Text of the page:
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What Time of Year Do You Plant Fruit Trees in Louisiana?

By Julie Richards
Fig trees grow well in Louisiana.

Located in the southern part of the United States, Louisiana provides a long growing season for fruits and vegetables. Fruit trees like kumquat, orange and pawpaw do well in the climate. Louisiana's USDA hardiness zones are 8a, 8b and 9b, which means garden work is best suited for cool months.

Time Frame

The temperatures in late fall and on into February are mild enough for planting in Louisiana. Fruit trees and shrubs should be planted early enough in the season to allow the trees to establish themselves before the heat of summer.

Considerations

Citrus and other fruit trees need full sun for an abundant yield of fruit. Choose a sunny location with good soil drainage. The fruit tree that does need shade in the early stages is the pawpaw. Once the tree is established, it does well in full sun.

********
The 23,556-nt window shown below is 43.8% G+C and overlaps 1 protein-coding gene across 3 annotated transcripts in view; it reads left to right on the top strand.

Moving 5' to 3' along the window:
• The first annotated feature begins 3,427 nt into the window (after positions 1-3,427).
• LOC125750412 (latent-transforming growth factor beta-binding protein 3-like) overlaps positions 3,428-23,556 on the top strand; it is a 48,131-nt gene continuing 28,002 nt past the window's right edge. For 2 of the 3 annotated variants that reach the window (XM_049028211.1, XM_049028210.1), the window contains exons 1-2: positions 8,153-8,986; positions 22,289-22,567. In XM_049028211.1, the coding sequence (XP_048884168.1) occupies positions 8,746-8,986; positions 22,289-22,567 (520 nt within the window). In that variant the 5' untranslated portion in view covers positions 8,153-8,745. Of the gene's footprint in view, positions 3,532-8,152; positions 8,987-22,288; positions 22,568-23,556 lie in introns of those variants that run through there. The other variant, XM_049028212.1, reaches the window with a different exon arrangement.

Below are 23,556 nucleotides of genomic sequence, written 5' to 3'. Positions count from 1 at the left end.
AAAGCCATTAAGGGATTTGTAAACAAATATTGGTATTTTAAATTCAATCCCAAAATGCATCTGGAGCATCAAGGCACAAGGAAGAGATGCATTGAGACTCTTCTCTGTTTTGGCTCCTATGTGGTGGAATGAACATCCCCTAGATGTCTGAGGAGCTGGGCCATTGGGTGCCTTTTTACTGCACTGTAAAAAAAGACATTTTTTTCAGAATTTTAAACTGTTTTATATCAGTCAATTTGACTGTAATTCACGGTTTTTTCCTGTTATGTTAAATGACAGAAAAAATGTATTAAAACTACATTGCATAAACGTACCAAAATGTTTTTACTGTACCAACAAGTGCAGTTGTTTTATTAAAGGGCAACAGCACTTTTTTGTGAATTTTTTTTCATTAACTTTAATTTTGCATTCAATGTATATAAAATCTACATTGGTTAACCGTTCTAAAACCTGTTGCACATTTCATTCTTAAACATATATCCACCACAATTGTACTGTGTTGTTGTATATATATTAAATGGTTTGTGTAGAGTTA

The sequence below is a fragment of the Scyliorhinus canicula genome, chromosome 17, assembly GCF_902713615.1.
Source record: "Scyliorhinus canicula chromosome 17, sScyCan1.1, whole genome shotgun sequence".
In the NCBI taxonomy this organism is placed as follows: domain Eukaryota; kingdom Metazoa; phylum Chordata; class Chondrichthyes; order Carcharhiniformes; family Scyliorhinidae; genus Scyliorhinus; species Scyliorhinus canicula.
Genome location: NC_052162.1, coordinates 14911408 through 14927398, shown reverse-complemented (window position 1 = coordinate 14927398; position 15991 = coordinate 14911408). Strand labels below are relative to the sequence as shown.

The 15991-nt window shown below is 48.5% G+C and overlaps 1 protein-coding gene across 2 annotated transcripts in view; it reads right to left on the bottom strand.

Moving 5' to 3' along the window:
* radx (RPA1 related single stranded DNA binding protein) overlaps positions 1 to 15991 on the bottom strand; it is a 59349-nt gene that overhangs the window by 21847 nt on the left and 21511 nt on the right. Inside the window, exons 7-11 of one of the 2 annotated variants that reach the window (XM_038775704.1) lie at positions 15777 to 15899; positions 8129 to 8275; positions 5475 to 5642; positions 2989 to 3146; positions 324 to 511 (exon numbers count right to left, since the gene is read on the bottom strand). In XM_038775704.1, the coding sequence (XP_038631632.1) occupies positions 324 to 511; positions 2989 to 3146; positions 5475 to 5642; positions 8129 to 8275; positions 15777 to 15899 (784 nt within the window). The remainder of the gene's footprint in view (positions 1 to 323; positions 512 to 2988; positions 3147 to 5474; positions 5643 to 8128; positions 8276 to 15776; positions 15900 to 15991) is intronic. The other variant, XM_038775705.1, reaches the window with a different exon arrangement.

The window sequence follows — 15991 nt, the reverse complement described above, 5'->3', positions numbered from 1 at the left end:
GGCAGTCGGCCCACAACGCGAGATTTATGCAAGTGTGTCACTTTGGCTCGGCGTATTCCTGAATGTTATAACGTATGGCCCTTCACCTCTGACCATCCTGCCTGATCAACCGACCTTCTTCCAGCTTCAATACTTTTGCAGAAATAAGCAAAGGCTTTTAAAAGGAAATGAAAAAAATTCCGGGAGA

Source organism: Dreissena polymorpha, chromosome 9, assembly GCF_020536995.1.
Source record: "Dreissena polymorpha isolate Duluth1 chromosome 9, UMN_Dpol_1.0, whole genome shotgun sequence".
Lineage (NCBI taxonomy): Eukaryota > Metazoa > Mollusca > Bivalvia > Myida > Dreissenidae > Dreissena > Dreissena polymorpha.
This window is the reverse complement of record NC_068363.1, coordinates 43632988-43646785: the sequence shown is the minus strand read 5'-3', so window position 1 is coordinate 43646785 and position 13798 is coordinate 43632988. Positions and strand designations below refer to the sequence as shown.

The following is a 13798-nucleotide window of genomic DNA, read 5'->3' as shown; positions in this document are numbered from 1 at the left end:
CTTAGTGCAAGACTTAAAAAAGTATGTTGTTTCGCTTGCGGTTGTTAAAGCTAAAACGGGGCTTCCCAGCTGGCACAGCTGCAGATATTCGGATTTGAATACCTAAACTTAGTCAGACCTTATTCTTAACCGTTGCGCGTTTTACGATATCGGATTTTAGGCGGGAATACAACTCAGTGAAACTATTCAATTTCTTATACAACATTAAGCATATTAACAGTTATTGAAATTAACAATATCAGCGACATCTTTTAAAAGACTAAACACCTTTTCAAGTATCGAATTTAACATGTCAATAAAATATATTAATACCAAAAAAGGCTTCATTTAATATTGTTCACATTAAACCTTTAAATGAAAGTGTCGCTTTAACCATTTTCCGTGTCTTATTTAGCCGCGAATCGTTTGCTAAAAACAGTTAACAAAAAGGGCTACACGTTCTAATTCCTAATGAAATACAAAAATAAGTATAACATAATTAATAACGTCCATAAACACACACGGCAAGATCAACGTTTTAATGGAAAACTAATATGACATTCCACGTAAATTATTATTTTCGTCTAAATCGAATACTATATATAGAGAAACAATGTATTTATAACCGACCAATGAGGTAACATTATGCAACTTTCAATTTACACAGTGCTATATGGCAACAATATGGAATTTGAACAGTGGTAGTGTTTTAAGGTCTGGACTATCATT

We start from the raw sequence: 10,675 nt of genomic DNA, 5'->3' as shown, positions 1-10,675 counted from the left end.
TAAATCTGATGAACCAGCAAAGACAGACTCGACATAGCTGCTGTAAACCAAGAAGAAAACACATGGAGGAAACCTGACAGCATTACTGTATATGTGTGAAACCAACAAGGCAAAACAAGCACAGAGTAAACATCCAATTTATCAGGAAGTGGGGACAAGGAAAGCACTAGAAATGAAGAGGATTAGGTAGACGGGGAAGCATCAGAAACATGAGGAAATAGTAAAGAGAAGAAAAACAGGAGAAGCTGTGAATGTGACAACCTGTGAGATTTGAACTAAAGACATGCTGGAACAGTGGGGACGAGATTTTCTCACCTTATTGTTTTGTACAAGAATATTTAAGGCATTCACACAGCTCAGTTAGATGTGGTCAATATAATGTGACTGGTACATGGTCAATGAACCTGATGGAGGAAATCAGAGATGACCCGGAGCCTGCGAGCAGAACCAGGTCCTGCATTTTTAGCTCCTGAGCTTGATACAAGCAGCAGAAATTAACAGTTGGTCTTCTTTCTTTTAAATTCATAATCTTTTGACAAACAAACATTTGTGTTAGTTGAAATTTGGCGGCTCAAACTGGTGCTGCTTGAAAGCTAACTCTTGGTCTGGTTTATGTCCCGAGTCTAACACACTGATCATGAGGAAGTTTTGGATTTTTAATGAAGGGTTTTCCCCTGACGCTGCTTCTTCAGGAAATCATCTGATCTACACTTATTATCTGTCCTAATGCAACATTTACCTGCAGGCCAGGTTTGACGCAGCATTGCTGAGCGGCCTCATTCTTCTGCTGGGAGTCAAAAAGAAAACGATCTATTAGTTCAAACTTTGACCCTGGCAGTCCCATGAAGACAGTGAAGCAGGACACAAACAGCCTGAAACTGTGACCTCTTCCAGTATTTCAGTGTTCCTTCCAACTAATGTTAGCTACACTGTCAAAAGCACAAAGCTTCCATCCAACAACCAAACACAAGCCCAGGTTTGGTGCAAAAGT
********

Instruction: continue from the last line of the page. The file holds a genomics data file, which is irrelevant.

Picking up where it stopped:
Maintenance

Fruit trees in Louisiana should be pruned in February, if you want to maintain their height. Pear and apple trees should not be pruned to avoid injuring the spurs that produce the fruit. Simply remove dead or diseased limbs from these trees. Fruit trees need plenty of moisture in the soil for good fruit production and should be mulched before summer. Fertilize the fruit trees once a year from January into March.

 

About the Author

 

Julie Richards is a freelance writer from Ohio. She has been writing poetry and short stories for over 30 years, and published a variety of e-books and articles on gardening, small business and farming. She is currently enrolled at Kent State University completing her bachelor's degree in English.